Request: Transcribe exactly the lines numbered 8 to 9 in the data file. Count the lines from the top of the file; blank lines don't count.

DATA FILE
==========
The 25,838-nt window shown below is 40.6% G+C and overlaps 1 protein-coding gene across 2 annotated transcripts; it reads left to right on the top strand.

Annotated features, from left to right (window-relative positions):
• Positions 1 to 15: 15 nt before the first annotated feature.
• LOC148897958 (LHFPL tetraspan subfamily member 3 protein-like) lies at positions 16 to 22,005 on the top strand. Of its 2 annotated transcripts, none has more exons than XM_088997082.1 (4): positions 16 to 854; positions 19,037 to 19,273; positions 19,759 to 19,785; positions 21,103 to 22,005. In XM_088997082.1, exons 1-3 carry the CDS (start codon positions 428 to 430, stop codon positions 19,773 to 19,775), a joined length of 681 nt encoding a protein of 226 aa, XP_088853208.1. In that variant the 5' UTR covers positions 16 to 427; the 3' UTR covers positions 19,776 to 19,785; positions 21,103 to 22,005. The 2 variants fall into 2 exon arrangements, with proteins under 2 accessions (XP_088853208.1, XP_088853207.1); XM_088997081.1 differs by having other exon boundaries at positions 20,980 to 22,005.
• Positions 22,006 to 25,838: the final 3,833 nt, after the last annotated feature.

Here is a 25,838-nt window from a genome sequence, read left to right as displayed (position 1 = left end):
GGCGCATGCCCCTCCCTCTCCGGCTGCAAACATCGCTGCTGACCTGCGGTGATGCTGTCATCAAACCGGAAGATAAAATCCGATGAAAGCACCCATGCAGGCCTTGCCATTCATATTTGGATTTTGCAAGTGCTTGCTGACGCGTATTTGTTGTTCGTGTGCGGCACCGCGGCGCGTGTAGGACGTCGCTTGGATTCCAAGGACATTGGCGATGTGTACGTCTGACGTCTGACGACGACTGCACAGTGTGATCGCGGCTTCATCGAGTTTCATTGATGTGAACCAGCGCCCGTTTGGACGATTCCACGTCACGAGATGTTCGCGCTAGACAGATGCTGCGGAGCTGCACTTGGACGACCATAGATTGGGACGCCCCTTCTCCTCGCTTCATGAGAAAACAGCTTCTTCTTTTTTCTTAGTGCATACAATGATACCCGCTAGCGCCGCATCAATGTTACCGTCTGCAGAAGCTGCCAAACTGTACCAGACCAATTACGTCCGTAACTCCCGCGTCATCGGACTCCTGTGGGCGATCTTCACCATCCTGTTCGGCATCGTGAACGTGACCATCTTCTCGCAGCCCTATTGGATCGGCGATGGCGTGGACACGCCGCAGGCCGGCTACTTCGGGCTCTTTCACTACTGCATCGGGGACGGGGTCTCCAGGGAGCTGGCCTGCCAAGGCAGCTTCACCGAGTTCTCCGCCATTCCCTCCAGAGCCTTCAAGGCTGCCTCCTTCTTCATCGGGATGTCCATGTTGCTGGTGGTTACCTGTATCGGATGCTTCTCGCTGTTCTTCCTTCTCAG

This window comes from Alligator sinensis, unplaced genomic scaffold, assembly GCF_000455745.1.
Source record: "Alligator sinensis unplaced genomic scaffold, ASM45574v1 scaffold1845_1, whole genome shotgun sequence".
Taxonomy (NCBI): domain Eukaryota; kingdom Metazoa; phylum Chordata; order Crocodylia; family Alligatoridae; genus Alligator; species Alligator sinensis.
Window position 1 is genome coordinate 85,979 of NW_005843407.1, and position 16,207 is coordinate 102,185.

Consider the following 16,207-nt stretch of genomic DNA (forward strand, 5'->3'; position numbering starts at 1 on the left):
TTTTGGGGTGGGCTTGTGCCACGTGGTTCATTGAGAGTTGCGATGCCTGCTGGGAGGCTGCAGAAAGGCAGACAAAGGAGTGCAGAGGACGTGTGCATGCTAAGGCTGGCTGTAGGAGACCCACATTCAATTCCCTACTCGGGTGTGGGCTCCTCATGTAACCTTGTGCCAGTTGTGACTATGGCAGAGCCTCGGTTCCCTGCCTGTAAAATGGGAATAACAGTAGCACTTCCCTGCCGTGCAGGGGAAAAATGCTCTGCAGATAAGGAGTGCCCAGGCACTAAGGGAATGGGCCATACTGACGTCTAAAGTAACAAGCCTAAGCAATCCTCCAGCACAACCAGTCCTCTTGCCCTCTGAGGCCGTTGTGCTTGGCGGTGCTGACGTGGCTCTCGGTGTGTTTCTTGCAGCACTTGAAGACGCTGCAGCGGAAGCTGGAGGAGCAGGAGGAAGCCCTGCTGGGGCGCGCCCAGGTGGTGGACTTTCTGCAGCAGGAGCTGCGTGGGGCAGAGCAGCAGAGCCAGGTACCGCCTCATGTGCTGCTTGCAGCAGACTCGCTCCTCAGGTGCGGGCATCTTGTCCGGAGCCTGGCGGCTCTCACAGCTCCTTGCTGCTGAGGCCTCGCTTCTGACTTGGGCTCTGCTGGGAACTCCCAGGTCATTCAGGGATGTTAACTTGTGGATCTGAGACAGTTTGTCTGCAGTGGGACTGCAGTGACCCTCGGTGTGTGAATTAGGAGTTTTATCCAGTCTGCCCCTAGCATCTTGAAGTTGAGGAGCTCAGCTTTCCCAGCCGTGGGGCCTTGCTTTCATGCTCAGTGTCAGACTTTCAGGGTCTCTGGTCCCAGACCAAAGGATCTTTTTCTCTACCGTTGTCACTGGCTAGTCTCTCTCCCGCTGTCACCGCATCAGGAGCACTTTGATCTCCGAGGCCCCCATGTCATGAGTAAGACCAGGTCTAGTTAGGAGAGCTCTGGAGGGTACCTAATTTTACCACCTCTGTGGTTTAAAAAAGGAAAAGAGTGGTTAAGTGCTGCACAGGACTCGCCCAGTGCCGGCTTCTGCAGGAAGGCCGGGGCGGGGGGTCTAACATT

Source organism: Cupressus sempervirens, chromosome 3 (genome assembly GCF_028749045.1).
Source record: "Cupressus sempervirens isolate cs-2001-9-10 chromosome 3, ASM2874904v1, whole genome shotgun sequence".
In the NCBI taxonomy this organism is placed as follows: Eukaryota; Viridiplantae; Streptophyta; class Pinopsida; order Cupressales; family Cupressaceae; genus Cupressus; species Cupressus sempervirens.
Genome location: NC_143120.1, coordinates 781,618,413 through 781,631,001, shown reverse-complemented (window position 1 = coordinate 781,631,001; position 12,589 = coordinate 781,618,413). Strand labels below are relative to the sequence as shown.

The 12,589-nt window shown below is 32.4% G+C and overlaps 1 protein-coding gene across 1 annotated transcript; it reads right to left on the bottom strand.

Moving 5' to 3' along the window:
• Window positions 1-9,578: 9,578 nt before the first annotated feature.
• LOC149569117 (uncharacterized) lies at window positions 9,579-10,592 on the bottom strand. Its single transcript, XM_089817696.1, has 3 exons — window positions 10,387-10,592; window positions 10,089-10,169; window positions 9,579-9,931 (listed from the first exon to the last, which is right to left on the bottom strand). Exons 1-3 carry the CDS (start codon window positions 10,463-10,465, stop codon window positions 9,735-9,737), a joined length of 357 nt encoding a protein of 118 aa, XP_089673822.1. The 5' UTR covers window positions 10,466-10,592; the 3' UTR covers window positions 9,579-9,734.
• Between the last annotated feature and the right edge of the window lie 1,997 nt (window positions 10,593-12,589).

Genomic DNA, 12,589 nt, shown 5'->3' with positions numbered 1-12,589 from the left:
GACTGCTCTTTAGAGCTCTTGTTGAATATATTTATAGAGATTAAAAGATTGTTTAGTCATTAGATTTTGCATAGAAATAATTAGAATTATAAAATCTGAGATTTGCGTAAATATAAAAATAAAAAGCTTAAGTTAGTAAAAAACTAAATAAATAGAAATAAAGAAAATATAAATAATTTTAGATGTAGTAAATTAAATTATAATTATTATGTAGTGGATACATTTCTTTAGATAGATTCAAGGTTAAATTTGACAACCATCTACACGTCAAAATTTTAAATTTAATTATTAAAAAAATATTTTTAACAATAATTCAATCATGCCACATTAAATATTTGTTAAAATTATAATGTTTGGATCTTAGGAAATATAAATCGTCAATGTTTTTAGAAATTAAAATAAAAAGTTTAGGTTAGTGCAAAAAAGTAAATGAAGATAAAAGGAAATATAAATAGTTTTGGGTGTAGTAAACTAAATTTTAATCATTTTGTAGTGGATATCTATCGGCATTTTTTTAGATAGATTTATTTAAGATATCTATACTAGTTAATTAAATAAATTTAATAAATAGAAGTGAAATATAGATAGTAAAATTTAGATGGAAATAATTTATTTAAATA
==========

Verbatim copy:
This window comes from Alligator sinensis, unplaced genomic scaffold, assembly GCF_000455745.1.
Source record: "Alligator sinensis unplaced genomic scaffold, ASM45574v1 scaffold1845_1, whole genome shotgun sequence".